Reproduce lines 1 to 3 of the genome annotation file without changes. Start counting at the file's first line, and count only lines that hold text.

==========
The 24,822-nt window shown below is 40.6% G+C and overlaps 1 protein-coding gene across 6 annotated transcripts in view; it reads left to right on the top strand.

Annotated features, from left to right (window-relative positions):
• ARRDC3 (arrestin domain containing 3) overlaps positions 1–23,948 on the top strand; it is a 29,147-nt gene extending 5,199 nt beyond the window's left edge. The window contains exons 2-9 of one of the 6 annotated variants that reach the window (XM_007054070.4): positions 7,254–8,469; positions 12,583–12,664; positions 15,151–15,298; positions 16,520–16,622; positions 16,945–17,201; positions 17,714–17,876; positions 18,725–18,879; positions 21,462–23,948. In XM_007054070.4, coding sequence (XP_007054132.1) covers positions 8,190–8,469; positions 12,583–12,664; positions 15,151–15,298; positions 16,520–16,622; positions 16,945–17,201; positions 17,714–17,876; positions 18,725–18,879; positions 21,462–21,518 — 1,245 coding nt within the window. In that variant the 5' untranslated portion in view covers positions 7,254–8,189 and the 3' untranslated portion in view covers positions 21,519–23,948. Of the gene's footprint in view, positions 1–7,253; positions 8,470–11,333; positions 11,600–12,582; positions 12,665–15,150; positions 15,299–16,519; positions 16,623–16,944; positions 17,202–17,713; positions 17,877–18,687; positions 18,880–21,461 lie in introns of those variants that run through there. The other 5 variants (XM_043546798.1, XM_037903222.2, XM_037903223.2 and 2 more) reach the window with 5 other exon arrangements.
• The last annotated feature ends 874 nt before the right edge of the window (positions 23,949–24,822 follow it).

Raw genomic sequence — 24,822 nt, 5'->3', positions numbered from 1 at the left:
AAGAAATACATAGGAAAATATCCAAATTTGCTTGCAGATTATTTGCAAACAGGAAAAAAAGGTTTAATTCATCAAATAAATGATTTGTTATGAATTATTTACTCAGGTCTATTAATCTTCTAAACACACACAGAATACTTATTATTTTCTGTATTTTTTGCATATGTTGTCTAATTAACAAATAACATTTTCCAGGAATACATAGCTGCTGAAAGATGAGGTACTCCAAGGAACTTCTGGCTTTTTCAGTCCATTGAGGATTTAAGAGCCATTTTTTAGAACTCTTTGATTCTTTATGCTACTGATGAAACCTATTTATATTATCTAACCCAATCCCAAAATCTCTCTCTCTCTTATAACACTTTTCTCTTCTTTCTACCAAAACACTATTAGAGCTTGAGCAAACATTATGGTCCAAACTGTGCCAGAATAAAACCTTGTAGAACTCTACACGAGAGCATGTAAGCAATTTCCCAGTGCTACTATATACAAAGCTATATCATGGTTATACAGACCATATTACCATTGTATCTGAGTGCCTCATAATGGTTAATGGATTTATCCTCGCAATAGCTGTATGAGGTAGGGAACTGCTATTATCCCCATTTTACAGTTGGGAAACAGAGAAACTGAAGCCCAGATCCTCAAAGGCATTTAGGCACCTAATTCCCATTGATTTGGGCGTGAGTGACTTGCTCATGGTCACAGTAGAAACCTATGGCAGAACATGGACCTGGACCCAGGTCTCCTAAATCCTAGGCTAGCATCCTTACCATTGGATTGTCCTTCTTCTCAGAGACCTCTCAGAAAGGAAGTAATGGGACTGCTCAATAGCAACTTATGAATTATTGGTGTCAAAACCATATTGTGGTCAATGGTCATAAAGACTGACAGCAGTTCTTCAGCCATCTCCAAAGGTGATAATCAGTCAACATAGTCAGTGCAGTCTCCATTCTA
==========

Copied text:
The 24,822-nt window shown below is 40.6% G+C and overlaps 1 protein-coding gene across 6 annotated transcripts in view; it reads left to right on the top strand.

Annotated features, from left to right (window-relative positions):
• ARRDC3 (arrestin domain containing 3) overlaps positions 1–23,948 on the top strand; it is a 29,147-nt gene extending 5,199 nt beyond the window's left edge. The window contains exons 2-9 of one of the 6 annotated variants that reach the window (XM_007054070.4): positions 7,254–8,469; positions 12,583–12,664; positions 15,151–15,298; positions 16,520–16,622; positions 16,945–17,201; positions 17,714–17,876; positions 18,725–18,879; positions 21,462–23,948. In XM_007054070.4, coding sequence (XP_007054132.1) covers positions 8,190–8,469; positions 12,583–12,664; positions 15,151–15,298; positions 16,520–16,622; positions 16,945–17,201; positions 17,714–17,876; positions 18,725–18,879; positions 21,462–21,518 — 1,245 coding nt within the window. In that variant the 5' untranslated portion in view covers positions 7,254–8,189 and the 3' untranslated portion in view covers positions 21,519–23,948. Of the gene's footprint in view, positions 1–7,253; positions 8,470–11,333; positions 11,600–12,582; positions 12,665–15,150; positions 15,299–16,519; positions 16,623–16,944; positions 17,202–17,713; positions 17,877–18,687; positions 18,880–21,461 lie in introns of those variants that run through there. The other 5 variants (XM_043546798.1, XM_037903222.2, XM_037903223.2 and 2 more) reach the window with 5 other exon arrangements.